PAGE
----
Iran has started enriching uranium up to 60% at its underground Fordow enrichment facility, south of Tehran, the International Atomic Energy Agency (IAEA) confirmed Tuesday (November 22).
This is in addition to production at Natanz since April 2021, the IAEA said, adding that Iran also planned "a significant expansion of low enriched uranium production -- UF6 enriched up to 5% or up to 20% -- at Fordow".
The IAEA said it will "inform Iran of its intention to increase the frequency and intensity of its verification activities" at Fordow, which re-opened three years ago, after the breakdown of the 2015 nuclear deal.
At the Natanz plant, Iran "continues to advance its enrichment activities" and now plans to install a second production building, the global nuclear watchdog said in its statement.
The IAEA statement came after Atomic Energy Organisation of Iran (AEOI) director Mohammad Eslami on Tuesday confirmed Iran has begun producing uranium enriched to 60% at the Fordow Fuel Enrichment Plant for the first time.
The move comes amid the breakdown of the 2015 nuclear deal with world powers, known as the Joint Comprehensive Plan of Action (JCPOA), and is part of Iran's response to the IAEA's recent adoption of a censure motion.
The IAEA board of governors passed a resolution on November 17 criticising Iran for its lack of co-operation.
The heavily protected Fordow nuclear plant, located some 180 km south of Tehran, is built deep underground to shield it from air or missile strikes.
'Hollowing out the JCPOA'
Under the terms of the JCPOA, Iran had agreed to mothball the Fordow plant and limit its enrichment of uranium to 3.67%, sufficient for most civilian uses.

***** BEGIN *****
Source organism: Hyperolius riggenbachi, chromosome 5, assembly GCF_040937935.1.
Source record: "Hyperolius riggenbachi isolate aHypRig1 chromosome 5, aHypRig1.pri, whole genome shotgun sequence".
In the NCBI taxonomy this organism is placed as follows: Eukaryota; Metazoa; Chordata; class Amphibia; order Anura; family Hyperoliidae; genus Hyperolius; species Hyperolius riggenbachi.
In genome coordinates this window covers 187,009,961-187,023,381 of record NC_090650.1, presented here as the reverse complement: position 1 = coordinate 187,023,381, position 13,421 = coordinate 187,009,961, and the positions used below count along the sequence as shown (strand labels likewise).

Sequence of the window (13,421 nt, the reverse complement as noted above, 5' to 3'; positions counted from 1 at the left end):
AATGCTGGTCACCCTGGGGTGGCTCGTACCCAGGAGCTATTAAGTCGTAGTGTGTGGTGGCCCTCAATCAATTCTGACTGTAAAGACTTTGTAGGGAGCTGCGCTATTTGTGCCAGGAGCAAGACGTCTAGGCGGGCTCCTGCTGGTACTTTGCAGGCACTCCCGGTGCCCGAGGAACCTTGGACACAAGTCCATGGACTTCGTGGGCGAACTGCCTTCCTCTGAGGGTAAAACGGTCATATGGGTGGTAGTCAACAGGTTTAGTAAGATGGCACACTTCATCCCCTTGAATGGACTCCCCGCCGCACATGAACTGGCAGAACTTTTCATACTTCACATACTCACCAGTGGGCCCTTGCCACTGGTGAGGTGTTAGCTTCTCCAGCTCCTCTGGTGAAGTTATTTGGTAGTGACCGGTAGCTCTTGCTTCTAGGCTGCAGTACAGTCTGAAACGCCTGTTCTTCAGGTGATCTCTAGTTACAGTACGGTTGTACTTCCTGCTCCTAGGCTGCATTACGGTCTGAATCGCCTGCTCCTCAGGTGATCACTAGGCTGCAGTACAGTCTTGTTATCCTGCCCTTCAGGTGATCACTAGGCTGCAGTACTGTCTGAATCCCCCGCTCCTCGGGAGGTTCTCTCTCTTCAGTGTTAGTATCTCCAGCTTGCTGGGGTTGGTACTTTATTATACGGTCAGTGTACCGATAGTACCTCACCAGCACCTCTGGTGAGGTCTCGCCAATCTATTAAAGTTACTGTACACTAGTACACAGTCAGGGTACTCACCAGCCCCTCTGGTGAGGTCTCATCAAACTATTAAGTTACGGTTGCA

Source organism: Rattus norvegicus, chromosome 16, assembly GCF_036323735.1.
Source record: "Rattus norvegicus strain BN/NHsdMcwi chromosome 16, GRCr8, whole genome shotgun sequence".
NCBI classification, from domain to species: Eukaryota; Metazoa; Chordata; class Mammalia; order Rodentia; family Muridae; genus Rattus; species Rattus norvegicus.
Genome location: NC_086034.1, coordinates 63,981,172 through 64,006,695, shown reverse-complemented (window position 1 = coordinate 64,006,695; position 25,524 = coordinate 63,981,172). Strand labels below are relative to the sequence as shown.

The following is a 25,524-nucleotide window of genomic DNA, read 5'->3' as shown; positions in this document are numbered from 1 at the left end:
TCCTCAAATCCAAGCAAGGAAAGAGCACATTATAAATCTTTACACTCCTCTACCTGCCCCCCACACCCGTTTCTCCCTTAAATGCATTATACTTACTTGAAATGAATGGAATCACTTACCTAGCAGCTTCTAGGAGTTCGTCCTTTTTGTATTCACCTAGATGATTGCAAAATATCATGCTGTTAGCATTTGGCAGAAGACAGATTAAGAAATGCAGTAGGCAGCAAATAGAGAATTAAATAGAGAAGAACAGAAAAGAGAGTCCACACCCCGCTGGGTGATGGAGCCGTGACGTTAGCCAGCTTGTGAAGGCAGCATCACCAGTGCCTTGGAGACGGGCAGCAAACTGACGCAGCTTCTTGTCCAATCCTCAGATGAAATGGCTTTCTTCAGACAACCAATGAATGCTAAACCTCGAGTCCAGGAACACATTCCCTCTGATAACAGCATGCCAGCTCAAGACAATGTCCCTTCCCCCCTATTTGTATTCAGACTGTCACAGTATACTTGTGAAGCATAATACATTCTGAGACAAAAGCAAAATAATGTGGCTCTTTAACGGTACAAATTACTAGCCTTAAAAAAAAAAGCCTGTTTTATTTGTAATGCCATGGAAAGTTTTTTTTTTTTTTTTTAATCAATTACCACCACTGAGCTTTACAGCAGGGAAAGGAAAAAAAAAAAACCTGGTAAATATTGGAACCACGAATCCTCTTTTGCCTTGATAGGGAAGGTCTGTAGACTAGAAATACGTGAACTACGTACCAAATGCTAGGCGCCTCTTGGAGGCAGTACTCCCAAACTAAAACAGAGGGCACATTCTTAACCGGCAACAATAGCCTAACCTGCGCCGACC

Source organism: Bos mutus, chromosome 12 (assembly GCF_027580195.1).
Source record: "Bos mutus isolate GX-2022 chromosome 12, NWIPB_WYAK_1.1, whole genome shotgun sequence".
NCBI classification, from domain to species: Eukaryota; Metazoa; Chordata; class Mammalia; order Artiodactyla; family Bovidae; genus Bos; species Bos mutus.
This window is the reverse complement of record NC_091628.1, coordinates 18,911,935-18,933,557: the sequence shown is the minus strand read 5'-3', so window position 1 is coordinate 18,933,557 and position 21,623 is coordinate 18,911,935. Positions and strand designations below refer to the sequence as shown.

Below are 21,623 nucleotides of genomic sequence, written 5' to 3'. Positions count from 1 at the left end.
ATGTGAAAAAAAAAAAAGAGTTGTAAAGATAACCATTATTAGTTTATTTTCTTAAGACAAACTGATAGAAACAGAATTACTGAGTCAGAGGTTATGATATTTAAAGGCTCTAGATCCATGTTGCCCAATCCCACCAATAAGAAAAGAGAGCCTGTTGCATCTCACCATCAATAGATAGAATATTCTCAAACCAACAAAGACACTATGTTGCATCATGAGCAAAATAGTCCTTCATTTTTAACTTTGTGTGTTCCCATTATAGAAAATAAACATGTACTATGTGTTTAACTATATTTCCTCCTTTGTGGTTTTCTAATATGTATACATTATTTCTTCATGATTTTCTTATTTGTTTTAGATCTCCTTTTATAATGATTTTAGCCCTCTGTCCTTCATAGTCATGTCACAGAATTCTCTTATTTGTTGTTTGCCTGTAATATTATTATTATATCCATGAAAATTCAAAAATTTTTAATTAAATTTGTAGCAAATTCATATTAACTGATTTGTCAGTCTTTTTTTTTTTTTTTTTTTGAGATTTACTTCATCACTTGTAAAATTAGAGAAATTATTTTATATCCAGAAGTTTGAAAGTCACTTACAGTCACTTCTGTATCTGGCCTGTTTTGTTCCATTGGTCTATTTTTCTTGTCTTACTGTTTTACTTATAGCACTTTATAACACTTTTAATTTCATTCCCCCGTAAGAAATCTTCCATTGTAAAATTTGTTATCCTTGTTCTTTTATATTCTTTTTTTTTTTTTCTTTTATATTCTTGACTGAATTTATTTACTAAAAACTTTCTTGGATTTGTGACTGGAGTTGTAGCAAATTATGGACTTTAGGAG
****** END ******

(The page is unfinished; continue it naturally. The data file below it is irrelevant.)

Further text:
But in 2019, Iran started violating its commitments under the deal. It re-opened the Fordow plant and started enriching uranium to higher levels.
In January 2021, Iran said it was working to enrich uranium to 20% at Fordow.
Britain, France and Germany on Tuesday condemned Iran's expansion of its nuclear programme, saying it was moving "well beyond" limits set down in the JCPOA.
Iran has now "taken further significant steps in hollowing out the JCPOA", the European governments said in a joint statement.
By enriching uranium up to 60% at its Fordow plant, Iran was challenging global non-proliferation, they said.
"This step, which carries significant proliferation-related risks, has no credible civilian justification," the three European countries said.
"We will continue to consult, alongside international partners, on how best to address Iran's continued nuclear escalation."
As Iran's economy teeters on the brink of bankruptcy and the country has become increasingly isolated, it has pursued the possibility of restoring the JCPOA, which would facilitate the lifting of sanctions.
Yet the actions of the Iranian regime and the Islamic Revolutionary Guard Corps (IRGC), both at home and in the region, have frequently caused concern for Western powers, countries in the region and rights watchdogs.
Amid scrutiny over Tehran's human rights violations, US Secretary of State Antony Blinken in October said he saw little scope to restore the JCPOA.
On September 7, the IAEA said it could not guarantee the peaceful nature of Iran's nuclear programme.
The agency's report said there had been "no progress" in resolving questions over the past presence of nuclear material at three undeclared sites in Iran.
It said IAEA director general Rafael Grossi was "increasingly concerned that Iran has not engaged with the agency on the outstanding safeguards issues during this reporting period".
The UN watchdog has been pressing Iran to explain the discovery of traces of nuclear material at three sites it had not declared, a key sticking point that led to the adoption of an earlier censure motion by the IAEA in June.
On June 29, a US State Department spokesperson said the United States was "disappointed" with the indirect talks with Iran in Doha, facilitated by European Union (EU) mediators, reporting that "no progress was made".
On June 17, Reuters cited an IAEA document that said Iran is escalating its uranium enrichment further by preparing to use advanced IR-6 centrifuges at its underground Fordow site that can more easily switch between enrichment levels.
The United States Institute of Peace (USIP) also cited a leaked IAEA report on June 7, saying Iran has stockpiled more than 18 times the amount of enriched uranium allowed under the 2015 deal, describing it as "unprecedented".